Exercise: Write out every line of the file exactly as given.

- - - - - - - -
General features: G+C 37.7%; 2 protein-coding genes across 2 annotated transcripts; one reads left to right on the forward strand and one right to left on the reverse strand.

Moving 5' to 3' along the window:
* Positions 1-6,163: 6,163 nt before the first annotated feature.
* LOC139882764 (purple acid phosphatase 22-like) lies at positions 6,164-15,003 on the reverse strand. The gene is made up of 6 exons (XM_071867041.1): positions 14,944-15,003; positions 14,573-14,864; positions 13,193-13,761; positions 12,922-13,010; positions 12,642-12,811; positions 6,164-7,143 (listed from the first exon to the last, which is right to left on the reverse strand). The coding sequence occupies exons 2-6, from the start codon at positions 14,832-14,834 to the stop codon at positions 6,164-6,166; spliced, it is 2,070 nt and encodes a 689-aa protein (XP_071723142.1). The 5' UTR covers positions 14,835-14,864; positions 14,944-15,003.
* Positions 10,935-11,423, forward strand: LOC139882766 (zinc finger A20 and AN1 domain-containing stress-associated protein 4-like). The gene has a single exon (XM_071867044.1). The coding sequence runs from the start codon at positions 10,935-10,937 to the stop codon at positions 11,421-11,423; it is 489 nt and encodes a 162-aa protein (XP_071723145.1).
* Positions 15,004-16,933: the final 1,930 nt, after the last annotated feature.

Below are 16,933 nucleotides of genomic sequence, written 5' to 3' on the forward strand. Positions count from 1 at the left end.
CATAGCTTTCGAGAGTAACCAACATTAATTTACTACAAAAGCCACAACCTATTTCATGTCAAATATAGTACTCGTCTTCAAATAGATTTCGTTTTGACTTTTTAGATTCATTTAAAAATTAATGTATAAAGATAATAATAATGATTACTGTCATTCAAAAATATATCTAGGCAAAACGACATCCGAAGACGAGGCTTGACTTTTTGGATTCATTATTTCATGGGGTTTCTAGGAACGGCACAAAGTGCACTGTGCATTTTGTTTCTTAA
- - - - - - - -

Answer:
General features: G+C 37.7%; 2 protein-coding genes across 2 annotated transcripts; one reads left to right on the forward strand and one right to left on the reverse strand.

Moving 5' to 3' along the window:
* Positions 1-6,163: 6,163 nt before the first annotated feature.
* LOC139882764 (purple acid phosphatase 22-like) lies at positions 6,164-15,003 on the reverse strand. The gene is made up of 6 exons (XM_071867041.1): positions 14,944-15,003; positions 14,573-14,864; positions 13,193-13,761; positions 12,922-13,010; positions 12,642-12,811; positions 6,164-7,143 (listed from the first exon to the last, which is right to left on the reverse strand). The coding sequence occupies exons 2-6, from the start codon at positions 14,832-14,834 to the stop codon at positions 6,164-6,166; spliced, it is 2,070 nt and encodes a 689-aa protein (XP_071723142.1). The 5' UTR covers positions 14,835-14,864; positions 14,944-15,003.
* Positions 10,935-11,423, forward strand: LOC139882766 (zinc finger A20 and AN1 domain-containing stress-associated protein 4-like). The gene has a single exon (XM_071867044.1). The coding sequence runs from the start codon at positions 10,935-10,937 to the stop codon at positions 11,421-11,423; it is 489 nt and encodes a 162-aa protein (XP_071723145.1).
* Positions 15,004-16,933: the final 1,930 nt, after the last annotated feature.

Below are 16,933 nucleotides of genomic sequence, written 5' to 3' on the forward strand. Positions count from 1 at the left end.
CATAGCTTTCGAGAGTAACCAACATTAATTTACTACAAAAGCCACAACCTATTTCATGTCAAATATAGTACTCGTCTTCAAATAGATTTCGTTTTGACTTTTTAGATTCATTTAAAAATTAATGTATAAAGATAATAATAATGATTACTGTCATTCAAAAATATATCTAGGCAAAACGACATCCGAAGACGAGGCTTGACTTTTTGGATTCATTATTTCATGGGGTTTCTAGGAACGGCACAAAGTGCACTGTGCATTTTGTTTCTTAA